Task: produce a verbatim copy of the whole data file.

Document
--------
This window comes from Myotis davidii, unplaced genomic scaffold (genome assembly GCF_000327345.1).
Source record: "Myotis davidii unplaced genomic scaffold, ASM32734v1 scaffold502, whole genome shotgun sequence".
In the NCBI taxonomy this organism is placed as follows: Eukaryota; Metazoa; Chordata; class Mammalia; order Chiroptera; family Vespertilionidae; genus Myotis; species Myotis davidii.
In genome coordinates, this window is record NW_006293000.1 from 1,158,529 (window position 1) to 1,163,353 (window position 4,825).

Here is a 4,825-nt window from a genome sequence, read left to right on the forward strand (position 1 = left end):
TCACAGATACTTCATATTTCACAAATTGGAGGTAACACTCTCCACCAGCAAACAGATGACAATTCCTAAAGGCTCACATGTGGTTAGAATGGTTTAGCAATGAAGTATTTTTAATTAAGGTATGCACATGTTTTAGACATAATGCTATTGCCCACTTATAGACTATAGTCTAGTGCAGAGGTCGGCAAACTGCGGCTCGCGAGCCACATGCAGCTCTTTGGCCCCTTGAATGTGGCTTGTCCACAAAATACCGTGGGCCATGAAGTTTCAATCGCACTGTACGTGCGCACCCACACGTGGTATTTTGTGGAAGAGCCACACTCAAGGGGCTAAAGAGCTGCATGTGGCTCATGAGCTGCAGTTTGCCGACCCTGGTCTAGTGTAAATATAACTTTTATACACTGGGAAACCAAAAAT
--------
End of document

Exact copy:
This window comes from Myotis davidii, unplaced genomic scaffold (genome assembly GCF_000327345.1).
Source record: "Myotis davidii unplaced genomic scaffold, ASM32734v1 scaffold502, whole genome shotgun sequence".
In the NCBI taxonomy this organism is placed as follows: Eukaryota; Metazoa; Chordata; class Mammalia; order Chiroptera; family Vespertilionidae; genus Myotis; species Myotis davidii.
In genome coordinates, this window is record NW_006293000.1 from 1,158,529 (window position 1) to 1,163,353 (window position 4,825).

Here is a 4,825-nt window from a genome sequence, read left to right on the forward strand (position 1 = left end):
TCACAGATACTTCATATTTCACAAATTGGAGGTAACACTCTCCACCAGCAAACAGATGACAATTCCTAAAGGCTCACATGTGGTTAGAATGGTTTAGCAATGAAGTATTTTTAATTAAGGTATGCACATGTTTTAGACATAATGCTATTGCCCACTTATAGACTATAGTCTAGTGCAGAGGTCGGCAAACTGCGGCTCGCGAGCCACATGCAGCTCTTTGGCCCCTTGAATGTGGCTTGTCCACAAAATACCGTGGGCCATGAAGTTTCAATCGCACTGTACGTGCGCACCCACACGTGGTATTTTGTGGAAGAGCCACACTCAAGGGGCTAAAGAGCTGCATGTGGCTCATGAGCTGCAGTTTGCCGACCCTGGTCTAGTGTAAATATAACTTTTATACACTGGGAAACCAAAAAT